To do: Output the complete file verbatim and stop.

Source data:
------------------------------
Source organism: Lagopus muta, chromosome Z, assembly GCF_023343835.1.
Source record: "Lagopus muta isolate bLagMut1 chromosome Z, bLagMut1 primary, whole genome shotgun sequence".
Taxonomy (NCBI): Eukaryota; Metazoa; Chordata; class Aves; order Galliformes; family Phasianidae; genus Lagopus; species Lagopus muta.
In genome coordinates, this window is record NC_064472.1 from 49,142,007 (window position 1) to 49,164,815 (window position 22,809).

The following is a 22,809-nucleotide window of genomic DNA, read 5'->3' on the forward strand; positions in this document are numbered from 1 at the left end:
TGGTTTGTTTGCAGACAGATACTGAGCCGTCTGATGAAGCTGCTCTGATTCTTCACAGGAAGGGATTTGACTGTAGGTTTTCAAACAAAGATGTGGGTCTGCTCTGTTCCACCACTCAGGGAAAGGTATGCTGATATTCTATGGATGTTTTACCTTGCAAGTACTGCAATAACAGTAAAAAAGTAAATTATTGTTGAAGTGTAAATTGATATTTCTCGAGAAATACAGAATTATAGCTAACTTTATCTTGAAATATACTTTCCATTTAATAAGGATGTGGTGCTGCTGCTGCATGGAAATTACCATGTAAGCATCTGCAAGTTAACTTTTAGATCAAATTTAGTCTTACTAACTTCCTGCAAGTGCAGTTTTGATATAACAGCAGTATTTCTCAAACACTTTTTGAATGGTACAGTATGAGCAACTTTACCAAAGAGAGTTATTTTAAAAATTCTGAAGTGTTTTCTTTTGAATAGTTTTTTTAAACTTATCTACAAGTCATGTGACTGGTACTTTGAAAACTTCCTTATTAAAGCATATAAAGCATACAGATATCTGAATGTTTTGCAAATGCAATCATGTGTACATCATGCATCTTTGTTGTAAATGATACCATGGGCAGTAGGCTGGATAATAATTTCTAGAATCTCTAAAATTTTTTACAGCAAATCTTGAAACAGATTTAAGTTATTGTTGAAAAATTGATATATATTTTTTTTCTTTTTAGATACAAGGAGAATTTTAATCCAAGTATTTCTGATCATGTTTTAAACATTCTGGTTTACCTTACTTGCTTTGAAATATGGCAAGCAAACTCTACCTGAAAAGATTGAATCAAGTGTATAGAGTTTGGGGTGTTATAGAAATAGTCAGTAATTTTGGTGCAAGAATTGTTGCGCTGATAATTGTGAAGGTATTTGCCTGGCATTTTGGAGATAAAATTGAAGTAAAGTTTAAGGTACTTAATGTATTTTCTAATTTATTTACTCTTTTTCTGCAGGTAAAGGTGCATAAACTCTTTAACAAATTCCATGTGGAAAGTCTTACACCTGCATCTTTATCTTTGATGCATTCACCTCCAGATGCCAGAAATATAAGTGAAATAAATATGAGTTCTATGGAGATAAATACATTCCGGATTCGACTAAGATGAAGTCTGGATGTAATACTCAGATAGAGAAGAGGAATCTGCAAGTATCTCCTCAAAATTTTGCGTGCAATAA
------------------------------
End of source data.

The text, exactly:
Source organism: Lagopus muta, chromosome Z, assembly GCF_023343835.1.
Source record: "Lagopus muta isolate bLagMut1 chromosome Z, bLagMut1 primary, whole genome shotgun sequence".
Taxonomy (NCBI): Eukaryota; Metazoa; Chordata; class Aves; order Galliformes; family Phasianidae; genus Lagopus; species Lagopus muta.
In genome coordinates, this window is record NC_064472.1 from 49,142,007 (window position 1) to 49,164,815 (window position 22,809).

The following is a 22,809-nucleotide window of genomic DNA, read 5'->3' on the forward strand; positions in this document are numbered from 1 at the left end:
TGGTTTGTTTGCAGACAGATACTGAGCCGTCTGATGAAGCTGCTCTGATTCTTCACAGGAAGGGATTTGACTGTAGGTTTTCAAACAAAGATGTGGGTCTGCTCTGTTCCACCACTCAGGGAAAGGTATGCTGATATTCTATGGATGTTTTACCTTGCAAGTACTGCAATAACAGTAAAAAAGTAAATTATTGTTGAAGTGTAAATTGATATTTCTCGAGAAATACAGAATTATAGCTAACTTTATCTTGAAATATACTTTCCATTTAATAAGGATGTGGTGCTGCTGCTGCATGGAAATTACCATGTAAGCATCTGCAAGTTAACTTTTAGATCAAATTTAGTCTTACTAACTTCCTGCAAGTGCAGTTTTGATATAACAGCAGTATTTCTCAAACACTTTTTGAATGGTACAGTATGAGCAACTTTACCAAAGAGAGTTATTTTAAAAATTCTGAAGTGTTTTCTTTTGAATAGTTTTTTTAAACTTATCTACAAGTCATGTGACTGGTACTTTGAAAACTTCCTTATTAAAGCATATAAAGCATACAGATATCTGAATGTTTTGCAAATGCAATCATGTGTACATCATGCATCTTTGTTGTAAATGATACCATGGGCAGTAGGCTGGATAATAATTTCTAGAATCTCTAAAATTTTTTACAGCAAATCTTGAAACAGATTTAAGTTATTGTTGAAAAATTGATATATATTTTTTTTCTTTTTAGATACAAGGAGAATTTTAATCCAAGTATTTCTGATCATGTTTTAAACATTCTGGTTTACCTTACTTGCTTTGAAATATGGCAAGCAAACTCTACCTGAAAAGATTGAATCAAGTGTATAGAGTTTGGGGTGTTATAGAAATAGTCAGTAATTTTGGTGCAAGAATTGTTGCGCTGATAATTGTGAAGGTATTTGCCTGGCATTTTGGAGATAAAATTGAAGTAAAGTTTAAGGTACTTAATGTATTTTCTAATTTATTTACTCTTTTTCTGCAGGTAAAGGTGCATAAACTCTTTAACAAATTCCATGTGGAAAGTCTTACACCTGCATCTTTATCTTTGATGCATTCACCTCCAGATGCCAGAAATATAAGTGAAATAAATATGAGTTCTATGGAGATAAATACATTCCGGATTCGACTAAGATGAAGTCTGGATGTAATACTCAGATAGAGAAGAGGAATCTGCAAGTATCTCCTCAAAATTTTGCGTGCAATAA